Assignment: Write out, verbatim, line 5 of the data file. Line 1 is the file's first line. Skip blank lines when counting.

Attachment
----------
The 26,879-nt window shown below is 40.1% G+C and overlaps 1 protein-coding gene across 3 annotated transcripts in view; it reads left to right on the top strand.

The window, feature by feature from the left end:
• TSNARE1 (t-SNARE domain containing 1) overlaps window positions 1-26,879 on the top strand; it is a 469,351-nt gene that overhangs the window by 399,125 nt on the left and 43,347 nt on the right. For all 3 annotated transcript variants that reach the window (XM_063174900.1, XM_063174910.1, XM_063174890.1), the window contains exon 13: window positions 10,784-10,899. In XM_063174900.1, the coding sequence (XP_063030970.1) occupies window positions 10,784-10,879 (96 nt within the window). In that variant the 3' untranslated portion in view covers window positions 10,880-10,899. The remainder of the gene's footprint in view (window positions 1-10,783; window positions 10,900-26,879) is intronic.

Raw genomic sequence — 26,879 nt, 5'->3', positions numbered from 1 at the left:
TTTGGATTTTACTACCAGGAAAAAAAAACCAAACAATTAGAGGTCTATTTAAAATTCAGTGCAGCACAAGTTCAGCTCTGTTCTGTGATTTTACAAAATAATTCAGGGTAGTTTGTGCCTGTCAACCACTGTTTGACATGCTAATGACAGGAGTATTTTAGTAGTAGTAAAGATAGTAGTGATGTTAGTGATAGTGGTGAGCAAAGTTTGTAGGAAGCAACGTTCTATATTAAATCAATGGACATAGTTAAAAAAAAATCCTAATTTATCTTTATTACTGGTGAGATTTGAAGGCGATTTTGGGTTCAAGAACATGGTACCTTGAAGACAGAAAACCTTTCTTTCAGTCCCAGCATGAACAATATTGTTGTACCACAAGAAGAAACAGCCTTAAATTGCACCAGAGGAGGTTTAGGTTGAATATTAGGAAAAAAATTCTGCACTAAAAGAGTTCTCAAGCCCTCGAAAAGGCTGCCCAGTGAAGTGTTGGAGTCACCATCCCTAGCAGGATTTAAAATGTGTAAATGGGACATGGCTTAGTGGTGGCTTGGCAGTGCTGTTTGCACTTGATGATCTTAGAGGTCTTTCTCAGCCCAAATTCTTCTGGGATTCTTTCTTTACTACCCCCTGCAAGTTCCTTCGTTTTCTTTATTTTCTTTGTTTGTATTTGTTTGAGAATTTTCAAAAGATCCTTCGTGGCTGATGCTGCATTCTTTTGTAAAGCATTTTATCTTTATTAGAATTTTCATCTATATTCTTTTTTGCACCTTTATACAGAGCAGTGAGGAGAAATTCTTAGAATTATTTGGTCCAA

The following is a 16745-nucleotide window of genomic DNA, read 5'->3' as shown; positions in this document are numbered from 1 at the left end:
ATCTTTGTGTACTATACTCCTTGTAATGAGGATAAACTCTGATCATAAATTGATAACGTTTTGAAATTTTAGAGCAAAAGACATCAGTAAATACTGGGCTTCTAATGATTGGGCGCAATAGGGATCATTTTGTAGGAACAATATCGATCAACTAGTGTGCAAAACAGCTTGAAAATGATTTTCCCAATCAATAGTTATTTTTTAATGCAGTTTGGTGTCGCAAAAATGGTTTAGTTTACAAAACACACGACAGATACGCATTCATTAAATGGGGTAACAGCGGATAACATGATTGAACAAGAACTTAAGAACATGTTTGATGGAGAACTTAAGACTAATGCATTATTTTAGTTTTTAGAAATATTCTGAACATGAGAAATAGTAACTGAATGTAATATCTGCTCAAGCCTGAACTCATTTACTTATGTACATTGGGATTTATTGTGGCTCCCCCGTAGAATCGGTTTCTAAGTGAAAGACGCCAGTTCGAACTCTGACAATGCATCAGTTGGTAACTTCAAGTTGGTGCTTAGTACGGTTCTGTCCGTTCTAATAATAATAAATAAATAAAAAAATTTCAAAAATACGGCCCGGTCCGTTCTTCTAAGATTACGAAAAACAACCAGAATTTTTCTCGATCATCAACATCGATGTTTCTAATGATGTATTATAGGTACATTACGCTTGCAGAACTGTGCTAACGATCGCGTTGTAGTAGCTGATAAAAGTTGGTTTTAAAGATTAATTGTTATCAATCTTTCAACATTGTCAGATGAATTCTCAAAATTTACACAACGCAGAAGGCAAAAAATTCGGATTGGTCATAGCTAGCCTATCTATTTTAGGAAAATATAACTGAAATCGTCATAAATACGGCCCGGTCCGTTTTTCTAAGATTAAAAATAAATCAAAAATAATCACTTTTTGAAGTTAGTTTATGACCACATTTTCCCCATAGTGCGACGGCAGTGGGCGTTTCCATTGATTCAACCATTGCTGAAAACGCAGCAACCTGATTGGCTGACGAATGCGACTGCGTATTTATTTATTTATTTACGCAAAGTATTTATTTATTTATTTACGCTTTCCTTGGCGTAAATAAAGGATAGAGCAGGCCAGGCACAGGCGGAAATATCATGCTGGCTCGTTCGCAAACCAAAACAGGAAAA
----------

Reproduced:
TTTGGATTTTACTACCAGGAAAAAAAAACCAAACAATTAGAGGTCTATTTAAAATTCAGTGCAGCACAAGTTCAGCTCTGTTCTGTGATTTTACAAAATAATTCAGGGTAGTTTGTGCCTGTCAACCACTGTTTGACATGCTAATGACAGGAGTATTTTAGTAGTAGTAAAGATAGTAGTGATGTTAGTGATAGTGGTGAGCAAAGTTTGTAGGAAGCAACGTTCTATATTAAATCAATGGACATAGTTAAAAAAAAATCCTAATTTATCTTTATTACTGGTGAGATTTGAAGGCGATTTTGGGTTCAAGAACATGGTACCTTGAAGACAGAAAACCTTTCTTTCAGTCCCAGCATGAACAATATTGTTGTACCACAAGAAGAAACAGCCTTAAATTGCACCAGAGGAGGTTTAGGTTGAATATTAGGAAAAAAATTCTGCACTAAAAGAGTTCTCAAGCCCTCGAAAAGGCTGCCCAGTGAAGTGTTGGAGTCACCATCCCTAGCAGGATTTAAAATGTGTAAATGGGACATGGCTTAGTGGTGGCTTGGCAGTGCTGTTTGCACTTGATGATCTTAGAGGTCTTTCTCAGCCCAAATTCTTCTGGGATTCTTTCTTTACTACCCCCTGCAAGTTCCTTCGTTTTCTTTATTTTCTTTGTTTGTATTTGTTTGAGAATTTTCAAAAGATCCTTCGTGGCTGATGCTGCATTCTTTTGTAAAGCATTTTATCTTTATTAGAATTTTCATCTATATTCTTTTTTGCACCTTTATACAGAGCAGTGAGGAGAAATTCTTAGAATTATTTGGTCCAA